New review of STORM WOLF:
“This is both a historical novel and a werewolf novel, and the combination is intriguingly like the experience of reading Dracula. The connection to Eastern Europe myths and legends gives this additional interest, and the portrayal of the setting, the prominence of the forest and field and superstitions, was well-done.
“My grandmother was Lithuanian, so I especially enjoyed the descriptions of the townspeople’s rituals and traditions. The contrast between the different countries was interesting and described with vigor and color. The action scenes were also done well and vividly….
“The characterization was really intriguing. Alexei was a deep character, doomed by his fatal flaw of wanting more and more experience and power, and suffering for it for years to come. I found myself sympathizing with him as he really was exploited, even if he at some level brought it on himself.
“Good work! The use of the old legends and suspicions really energized and individualized the story.”
(comments by a Judge, 4th Annual Self-Published e-Book Awards)
Read more about STORM WOLF!
The historic old town of Estonia’s capital Tallinn is included in Unesco’s World Heritage List. (Photo from the BBC.)
Estonia? Where is it? Who has even heard of it?! Why set a story there, of all the places that you might possibly set a story?
It just so happens that Estonia, although little known to non-Estonians, has a fascinating although difficult-to-trace heritage of folklore and legends that set it apart from not only its Baltic neighbors (Latvia, Lithuania, Russia) but from almost everywhere else; traditional beliefs and practices survived in Estonia for much longer than in other regions of Europe. These traditional Estonian legends and folklore were primarily handed down via oral tradition until very recently; there were occasional references to Estonian beliefs and stories but no systematic attempt to write collect these and write them down until the 19th century. (The Brothers Grimm made their collection of stories, etc. almost 100 years before that.)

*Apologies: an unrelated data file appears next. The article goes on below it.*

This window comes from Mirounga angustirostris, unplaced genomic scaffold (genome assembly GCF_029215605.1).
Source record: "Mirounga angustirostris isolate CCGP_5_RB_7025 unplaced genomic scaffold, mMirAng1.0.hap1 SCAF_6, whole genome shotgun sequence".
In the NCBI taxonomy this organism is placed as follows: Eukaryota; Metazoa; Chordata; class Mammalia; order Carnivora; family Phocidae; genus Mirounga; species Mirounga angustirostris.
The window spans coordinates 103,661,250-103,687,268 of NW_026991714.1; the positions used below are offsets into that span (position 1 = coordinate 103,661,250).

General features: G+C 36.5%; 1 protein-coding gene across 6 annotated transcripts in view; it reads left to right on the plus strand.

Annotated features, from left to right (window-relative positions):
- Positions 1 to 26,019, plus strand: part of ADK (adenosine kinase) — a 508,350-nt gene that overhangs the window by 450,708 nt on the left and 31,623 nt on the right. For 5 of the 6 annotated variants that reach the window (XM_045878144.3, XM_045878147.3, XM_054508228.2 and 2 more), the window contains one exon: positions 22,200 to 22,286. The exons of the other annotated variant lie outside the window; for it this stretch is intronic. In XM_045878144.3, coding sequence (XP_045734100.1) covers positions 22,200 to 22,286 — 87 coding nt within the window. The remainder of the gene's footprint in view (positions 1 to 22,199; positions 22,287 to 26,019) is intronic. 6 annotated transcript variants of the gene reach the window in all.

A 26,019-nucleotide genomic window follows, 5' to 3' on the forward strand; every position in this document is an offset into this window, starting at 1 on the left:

I picked up a book one day about folklore as I was researching another project and found a brief reference to the Estonian version of werewolf folklore: in Estonia, werewolves could fly and would drive away the storms that would otherwise devastate the farms and destroy the crops, resulting in starvation when winter came. They killed storm clouds and ate weather devils, not their neighbors. Because of this, werewolves were heroes, not monsters. I was shocked: Werewolves were the Good Guys?!
Because they were heroes, everyone in a village or district knew who the local werewolf was. It was an honored position. (The only other place that had an even slightly similar version of werewolf folklore is a small Italian region northeast of Venice where the werewolves are called “good walkers” and drive away witches that attempt to destroy the crops.) Estonian werewolves were so unlike their more commonly known cousins in other parts of Europe that it almost seems a shame to characterize them all with the same moniker as “werewolves.”
This distinctly Estonian version of flying heroic werewolf folklore set off fireworks in my imagination! Werewolves as heroes? In a traditional pre-modern, non-ironic culture?! This was too good an opportunity to pass by! I grabbed it and Alexei, my werewolf in 1880s Estonia, was born.
Read more about Alexei’s adventures as a werewolf in Estonia in Storm Wolf.
“Alexei” and I as the Brooklyn Book Fair is about to open (September 2016)
It was humid–but the rain held off! The Brooklyn Book Festival 2016 is now one for the history books! “Alexei” met me at Booth #242 and then proceeded to wander the festival grounds, bringing new readers to share his adventures in Estonia, Latvia, Lithuania, Poland, and Bohemia.
Missed the festival? You can still get your copy of Storm Wolf — AND read some great new readers’ reviews here!
“Alexei” and I taking a break during the Brooklyn Book Festival (September 2016)